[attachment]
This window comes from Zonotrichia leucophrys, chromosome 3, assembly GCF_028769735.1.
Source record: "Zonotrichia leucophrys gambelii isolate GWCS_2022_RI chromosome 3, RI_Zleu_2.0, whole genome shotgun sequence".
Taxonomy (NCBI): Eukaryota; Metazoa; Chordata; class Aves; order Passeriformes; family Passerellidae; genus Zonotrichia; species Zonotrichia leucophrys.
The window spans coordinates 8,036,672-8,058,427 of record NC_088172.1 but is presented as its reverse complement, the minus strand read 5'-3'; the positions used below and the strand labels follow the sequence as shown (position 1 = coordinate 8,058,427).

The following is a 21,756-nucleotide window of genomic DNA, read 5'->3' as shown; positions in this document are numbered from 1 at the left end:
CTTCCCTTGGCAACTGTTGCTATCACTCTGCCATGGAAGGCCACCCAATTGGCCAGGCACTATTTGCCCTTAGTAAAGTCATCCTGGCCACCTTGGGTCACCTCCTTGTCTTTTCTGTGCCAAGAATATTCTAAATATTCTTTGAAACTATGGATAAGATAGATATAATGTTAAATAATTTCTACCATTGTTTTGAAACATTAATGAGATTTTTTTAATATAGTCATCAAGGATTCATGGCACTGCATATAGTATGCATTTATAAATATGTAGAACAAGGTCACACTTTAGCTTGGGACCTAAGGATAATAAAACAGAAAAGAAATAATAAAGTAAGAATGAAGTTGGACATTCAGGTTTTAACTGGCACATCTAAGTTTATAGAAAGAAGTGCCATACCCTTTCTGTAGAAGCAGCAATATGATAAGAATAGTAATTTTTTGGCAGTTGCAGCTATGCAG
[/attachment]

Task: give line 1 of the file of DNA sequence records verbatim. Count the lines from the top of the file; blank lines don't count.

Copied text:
This window comes from Zonotrichia leucophrys, chromosome 3, assembly GCF_028769735.1.